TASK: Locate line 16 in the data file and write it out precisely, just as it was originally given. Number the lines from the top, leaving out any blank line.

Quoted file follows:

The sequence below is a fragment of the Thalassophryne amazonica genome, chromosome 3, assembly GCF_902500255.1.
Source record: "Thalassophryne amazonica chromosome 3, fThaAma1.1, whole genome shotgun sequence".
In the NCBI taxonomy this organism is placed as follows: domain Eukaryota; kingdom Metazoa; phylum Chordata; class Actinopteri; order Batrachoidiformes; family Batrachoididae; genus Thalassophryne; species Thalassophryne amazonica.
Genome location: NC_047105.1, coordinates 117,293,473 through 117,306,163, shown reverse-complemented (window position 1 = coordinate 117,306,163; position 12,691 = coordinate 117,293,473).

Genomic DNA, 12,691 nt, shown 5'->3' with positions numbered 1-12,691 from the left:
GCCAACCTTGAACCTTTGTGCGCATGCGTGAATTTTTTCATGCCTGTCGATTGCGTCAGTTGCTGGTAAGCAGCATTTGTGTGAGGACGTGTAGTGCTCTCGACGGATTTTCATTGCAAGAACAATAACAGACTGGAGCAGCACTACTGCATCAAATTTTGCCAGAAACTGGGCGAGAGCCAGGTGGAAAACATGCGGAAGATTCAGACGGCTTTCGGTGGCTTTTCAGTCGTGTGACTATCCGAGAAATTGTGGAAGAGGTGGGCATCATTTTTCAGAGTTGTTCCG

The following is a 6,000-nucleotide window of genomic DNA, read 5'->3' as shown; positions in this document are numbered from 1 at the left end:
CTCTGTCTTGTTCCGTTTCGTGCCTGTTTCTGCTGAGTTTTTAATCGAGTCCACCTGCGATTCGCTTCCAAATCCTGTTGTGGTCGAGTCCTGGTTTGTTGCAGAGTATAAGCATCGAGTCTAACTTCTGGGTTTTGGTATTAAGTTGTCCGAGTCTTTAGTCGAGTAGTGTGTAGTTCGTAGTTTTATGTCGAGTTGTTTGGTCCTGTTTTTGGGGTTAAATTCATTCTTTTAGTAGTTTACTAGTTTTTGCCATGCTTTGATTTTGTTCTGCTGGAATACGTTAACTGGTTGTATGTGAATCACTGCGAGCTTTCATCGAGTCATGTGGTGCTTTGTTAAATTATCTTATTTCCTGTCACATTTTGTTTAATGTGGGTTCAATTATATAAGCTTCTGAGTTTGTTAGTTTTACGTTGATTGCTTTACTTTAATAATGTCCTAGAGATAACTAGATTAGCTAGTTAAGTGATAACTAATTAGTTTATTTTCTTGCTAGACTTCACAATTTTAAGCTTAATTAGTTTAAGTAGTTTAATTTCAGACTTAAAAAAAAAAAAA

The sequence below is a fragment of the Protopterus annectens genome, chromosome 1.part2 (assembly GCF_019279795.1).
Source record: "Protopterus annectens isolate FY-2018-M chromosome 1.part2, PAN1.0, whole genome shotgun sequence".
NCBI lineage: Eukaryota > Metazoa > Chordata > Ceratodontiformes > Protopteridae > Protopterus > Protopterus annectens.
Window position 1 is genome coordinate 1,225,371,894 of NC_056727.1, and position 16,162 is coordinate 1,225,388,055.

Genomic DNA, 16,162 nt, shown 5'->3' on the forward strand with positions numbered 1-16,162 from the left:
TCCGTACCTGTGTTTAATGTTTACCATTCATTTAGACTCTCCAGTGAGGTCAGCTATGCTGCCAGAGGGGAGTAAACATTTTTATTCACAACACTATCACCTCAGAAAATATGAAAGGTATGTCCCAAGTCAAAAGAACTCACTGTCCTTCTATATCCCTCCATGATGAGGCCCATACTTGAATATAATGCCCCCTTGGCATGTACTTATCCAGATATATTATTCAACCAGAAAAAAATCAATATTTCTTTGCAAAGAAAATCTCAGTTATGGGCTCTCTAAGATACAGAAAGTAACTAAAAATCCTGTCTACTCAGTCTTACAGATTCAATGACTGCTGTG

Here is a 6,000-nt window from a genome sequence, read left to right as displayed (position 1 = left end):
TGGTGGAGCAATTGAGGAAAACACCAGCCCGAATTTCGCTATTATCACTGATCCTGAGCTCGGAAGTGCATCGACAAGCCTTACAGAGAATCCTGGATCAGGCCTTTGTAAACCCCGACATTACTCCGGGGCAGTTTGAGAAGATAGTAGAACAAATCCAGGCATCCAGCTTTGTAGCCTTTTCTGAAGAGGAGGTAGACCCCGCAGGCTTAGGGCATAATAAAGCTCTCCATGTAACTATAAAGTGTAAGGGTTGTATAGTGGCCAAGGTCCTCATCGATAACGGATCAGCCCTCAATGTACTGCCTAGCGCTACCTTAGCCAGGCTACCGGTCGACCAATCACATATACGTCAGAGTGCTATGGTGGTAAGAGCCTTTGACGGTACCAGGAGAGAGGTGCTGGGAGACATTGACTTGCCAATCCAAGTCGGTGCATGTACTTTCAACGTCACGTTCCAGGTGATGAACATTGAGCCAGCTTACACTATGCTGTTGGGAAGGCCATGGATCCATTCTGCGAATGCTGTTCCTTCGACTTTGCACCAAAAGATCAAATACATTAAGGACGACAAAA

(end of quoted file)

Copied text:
TGGTGGAGCAATTGAGGAAAACACCAGCCCGAATTTCGCTATTATCACTGATCCTGAGCTCGGAAGTGCATCGACAAGCCTTACAGAGAATCCTGGATCAGGCCTTTGTAAACCCCGACATTACTCCGGGGCAGTTTGAGAAGATAGTAGAACAAATCCAGGCATCCAGCTTTGTAGCCTTTTCTGAAGAGGAGGTAGACCCCGCAGGCTTAGGGCATAATAAAGCTCTCCATGTAACTATAAAGTGTAAGGGTTGTATAGTGGCCAAGGTCCTCATCGATAACGGATCAGCCCTCAATGTACTGCCTAGCGCTACCTTAGCCAGGCTACCGGTCGACCAATCACATATACGTCAGAGTGCTATGGTGGTAAGAGCCTTTGACGGTACCAGGAGAGAGGTGCTGGGAGACATTGACTTGCCAATCCAAGTCGGTGCATGTACTTTCAACGTCACGTTCCAGGTGATGAACATTGAGCCAGCTTACACTATGCTGTTGGGAAGGCCATGGATCCATTCTGCGAATGCTGTTCCTTCGACTTTGCACCAAAAGATCAAATACATTAAGGACGACAAAA